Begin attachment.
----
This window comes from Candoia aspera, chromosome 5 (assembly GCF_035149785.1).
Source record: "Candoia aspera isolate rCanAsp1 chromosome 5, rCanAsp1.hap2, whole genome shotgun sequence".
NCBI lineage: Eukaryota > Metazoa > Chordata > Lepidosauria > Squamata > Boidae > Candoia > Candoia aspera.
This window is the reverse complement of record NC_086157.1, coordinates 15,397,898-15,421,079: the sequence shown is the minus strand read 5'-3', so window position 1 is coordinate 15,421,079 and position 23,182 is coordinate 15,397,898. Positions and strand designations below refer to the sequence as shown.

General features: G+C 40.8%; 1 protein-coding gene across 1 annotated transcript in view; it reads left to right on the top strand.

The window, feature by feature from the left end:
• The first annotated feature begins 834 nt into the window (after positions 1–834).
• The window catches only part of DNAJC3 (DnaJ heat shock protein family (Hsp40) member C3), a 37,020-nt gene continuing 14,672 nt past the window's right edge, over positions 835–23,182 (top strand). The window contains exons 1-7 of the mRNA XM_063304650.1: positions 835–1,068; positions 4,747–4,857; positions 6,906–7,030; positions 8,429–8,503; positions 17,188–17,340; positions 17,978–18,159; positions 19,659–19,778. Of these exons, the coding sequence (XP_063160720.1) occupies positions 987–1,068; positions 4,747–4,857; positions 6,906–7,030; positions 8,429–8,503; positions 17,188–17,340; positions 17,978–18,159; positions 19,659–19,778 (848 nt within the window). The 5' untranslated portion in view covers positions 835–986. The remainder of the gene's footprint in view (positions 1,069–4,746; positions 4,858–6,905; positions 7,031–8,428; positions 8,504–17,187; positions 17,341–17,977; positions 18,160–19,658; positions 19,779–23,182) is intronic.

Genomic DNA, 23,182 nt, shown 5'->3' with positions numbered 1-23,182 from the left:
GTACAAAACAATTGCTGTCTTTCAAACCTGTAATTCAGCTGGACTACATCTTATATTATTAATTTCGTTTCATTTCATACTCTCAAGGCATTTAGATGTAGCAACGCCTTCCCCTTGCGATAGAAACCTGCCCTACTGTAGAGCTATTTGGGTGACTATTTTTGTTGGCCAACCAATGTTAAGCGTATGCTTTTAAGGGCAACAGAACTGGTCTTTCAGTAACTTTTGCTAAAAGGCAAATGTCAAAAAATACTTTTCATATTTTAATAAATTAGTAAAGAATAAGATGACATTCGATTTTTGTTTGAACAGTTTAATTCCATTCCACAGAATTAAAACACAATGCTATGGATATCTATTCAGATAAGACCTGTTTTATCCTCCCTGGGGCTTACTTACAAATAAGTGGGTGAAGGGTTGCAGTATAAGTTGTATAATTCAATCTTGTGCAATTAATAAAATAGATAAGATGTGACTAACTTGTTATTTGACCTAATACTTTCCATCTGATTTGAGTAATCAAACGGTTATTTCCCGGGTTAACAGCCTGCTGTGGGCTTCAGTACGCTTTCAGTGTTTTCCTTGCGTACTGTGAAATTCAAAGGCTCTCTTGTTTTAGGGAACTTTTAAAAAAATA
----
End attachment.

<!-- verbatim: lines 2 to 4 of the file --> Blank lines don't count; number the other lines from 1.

Source record: "Candoia aspera isolate rCanAsp1 chromosome 5, rCanAsp1.hap2, whole genome shotgun sequence".
NCBI lineage: Eukaryota > Metazoa > Chordata > Lepidosauria > Squamata > Boidae > Candoia > Candoia aspera.
This window is the reverse complement of record NC_086157.1, coordinates 15,397,898-15,421,079: the sequence shown is the minus strand read 5'-3', so window position 1 is coordinate 15,421,079 and position 23,182 is coordinate 15,397,898. Positions and strand designations below refer to the sequence as shown.